Wichitans eager to camp in the shadow of the Keeper of the Plains will be able to do so – legally – this summer.
On Wednesday, Wichita Festivals announced what it hopes will be annual event, the Wichita Vortex Music Festival.
The festival, a nod to Allen Ginsberg’s noted 1966 poem, “Wichita Vortex Sutra,” will take place from Aug. 4 to 5 in the gated area between the Mid-America All-Indian Center and the Keeper of the Plains. It will also allow for people to camp out overnight safely near the Keeper.
Dwight Yoakam, noted bluegrass and country artist, will headline the festival. Yoakam was last in Wichita in 2014, when he opened for Eric Church at the Intrust Bank Arena. He also performed at the Orpheum in 2013.
The rest of the concert lineup will be alt-country/Americana-themed, complete with Pokey Lafarge, Lindi Ortega, and locals Carrie Nation and the Speakeasy, Moreland and Arbuckle and Cherokee Maidens.
Opening acts – every band on the lineup except Cherokee Maidens – start at 4 p.m. that Friday, followed by Yoakam’s performance. The festivities Friday night are expected to last until about midnight, at which time a movie will be screened in the festival area.
Admission to the festival includes access to local craft beers, a food truck rally, and glow-in-the-dark games – though you’ll have to purchase any food or drinks.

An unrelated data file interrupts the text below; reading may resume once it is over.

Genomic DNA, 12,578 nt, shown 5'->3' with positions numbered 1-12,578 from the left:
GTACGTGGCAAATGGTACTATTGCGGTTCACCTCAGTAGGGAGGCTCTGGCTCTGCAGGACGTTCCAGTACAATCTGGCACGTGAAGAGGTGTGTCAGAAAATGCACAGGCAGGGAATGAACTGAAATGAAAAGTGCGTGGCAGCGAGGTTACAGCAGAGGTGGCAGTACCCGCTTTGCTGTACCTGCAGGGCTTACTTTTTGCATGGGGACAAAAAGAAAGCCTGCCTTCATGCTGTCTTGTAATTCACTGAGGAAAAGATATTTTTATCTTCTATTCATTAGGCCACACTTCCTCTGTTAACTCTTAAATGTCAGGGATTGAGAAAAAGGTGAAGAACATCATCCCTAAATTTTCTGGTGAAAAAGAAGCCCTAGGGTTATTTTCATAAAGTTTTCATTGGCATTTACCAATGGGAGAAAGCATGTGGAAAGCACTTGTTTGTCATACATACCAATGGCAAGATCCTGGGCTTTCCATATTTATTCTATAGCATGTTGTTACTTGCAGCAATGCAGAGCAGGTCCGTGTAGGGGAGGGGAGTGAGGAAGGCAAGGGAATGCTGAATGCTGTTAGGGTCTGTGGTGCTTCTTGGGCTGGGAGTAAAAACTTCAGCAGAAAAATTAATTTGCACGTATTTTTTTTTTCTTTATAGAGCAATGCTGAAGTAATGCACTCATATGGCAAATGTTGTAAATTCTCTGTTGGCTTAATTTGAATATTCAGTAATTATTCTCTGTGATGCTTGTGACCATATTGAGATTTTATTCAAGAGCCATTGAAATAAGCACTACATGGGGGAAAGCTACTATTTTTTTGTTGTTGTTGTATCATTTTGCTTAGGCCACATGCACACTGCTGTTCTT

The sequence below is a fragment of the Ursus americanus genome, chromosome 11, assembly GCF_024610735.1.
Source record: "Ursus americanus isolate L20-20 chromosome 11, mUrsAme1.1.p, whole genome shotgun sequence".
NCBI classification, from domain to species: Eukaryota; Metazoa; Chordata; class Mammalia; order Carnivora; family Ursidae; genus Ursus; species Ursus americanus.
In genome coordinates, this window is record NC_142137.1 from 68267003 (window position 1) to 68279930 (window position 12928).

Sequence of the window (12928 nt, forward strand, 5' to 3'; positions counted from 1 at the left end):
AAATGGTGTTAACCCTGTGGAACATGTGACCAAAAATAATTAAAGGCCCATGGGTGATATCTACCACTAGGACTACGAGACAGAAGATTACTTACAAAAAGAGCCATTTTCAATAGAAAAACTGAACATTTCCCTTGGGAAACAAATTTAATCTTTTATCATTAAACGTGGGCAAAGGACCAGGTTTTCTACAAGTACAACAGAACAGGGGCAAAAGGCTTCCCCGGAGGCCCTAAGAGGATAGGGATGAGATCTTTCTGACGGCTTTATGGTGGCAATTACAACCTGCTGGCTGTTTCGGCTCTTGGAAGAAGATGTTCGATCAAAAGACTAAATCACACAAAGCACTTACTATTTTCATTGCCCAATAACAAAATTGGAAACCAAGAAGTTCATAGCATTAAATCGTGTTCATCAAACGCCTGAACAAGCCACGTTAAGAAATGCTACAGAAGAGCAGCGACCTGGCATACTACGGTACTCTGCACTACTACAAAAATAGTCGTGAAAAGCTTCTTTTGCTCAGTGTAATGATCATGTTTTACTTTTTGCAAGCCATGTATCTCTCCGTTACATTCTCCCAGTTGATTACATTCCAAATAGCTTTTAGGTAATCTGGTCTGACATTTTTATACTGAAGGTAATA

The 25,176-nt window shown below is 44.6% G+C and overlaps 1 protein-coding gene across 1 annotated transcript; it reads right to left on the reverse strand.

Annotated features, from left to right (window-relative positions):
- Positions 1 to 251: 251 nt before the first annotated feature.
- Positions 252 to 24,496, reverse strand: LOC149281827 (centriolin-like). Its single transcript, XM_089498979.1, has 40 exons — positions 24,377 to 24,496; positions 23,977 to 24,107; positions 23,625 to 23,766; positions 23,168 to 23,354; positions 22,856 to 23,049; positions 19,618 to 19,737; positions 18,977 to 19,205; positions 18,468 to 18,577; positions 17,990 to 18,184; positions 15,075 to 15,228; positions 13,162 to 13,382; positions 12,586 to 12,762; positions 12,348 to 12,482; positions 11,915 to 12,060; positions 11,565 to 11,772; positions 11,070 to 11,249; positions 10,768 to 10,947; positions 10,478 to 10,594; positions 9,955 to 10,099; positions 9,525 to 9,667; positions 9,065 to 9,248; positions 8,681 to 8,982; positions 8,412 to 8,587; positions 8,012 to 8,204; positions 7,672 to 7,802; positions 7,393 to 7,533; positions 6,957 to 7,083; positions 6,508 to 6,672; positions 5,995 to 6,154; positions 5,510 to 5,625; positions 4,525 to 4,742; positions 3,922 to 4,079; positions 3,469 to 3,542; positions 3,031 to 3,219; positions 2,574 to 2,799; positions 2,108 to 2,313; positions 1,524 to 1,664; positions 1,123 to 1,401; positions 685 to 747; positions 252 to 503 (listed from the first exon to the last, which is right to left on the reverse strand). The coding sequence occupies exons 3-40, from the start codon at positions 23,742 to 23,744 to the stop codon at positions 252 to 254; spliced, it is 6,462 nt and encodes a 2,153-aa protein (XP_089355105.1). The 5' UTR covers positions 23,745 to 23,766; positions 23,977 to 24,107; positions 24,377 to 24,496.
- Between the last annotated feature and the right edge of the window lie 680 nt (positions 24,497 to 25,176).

On Saturday morning, Wichita Festivals will serve an all-you-can-eat pancake and sausage breakfast. The Cherokee Maidens will perform from 9 to 11 a.m., and the festival is expected to conclude about noon Saturday.
Tickets are on sale at www.wichitavortexfest.com.
The main stage will be set up facing roughly southwest, so it should be possible to get the Keeper’s backside in your concert photos.
A limited number of campsites will be available on the grassy areas to the northeast of the pedestrian bridge to the Keeper, and those areas will be fenced in. Festival officials said they will start by offering 50 campsites, and if demand outpaces that supply, officials will attempt to find more campsites. Overnight security will be provided in the campgrounds.
There will be limited RV parking in the parking lot for the Keeper and portions of the Exploration Place parking lot.
Open flames, bonfires, grills and the like are discouraged in the campgrounds, according to Wichita Festivals.
There will be a second stage set up in the campground area, which will feature performances by local bands like Julian Davis & The Hay-Burners, Fast Food Junkies, Bailey Kate & The Running Late, and Urban Pioneers. There will also be an open-mic event on that stage.
The first 500 people to buy early-bird tickets will get them for $45. After those are sold, general-admission tickets will be $65 through July 27. After July 27, tickets increase in price to $85.
VIP passes that guarantee premium seating and bar access will be $100.
Then, to camp at the festival, it’s going to cost an additional $50. That includes a campsite for up to four people and tickets to the breakfast Saturday morning.
Tickets to the Saturday morning breakfast and entertainment are available for $15 if camping is not in your plans.
Though this year’s Wichita Vortex Music Festival is heavily alt-country/bluegrass/Americana-themed, festival officials say the genre of music will likely rotate from year to year.
The festival, a new event by Wichita Festivals – best known for Riverfest and Autumn & Art – is sponsored by the Coleman Co. and House of Schwan.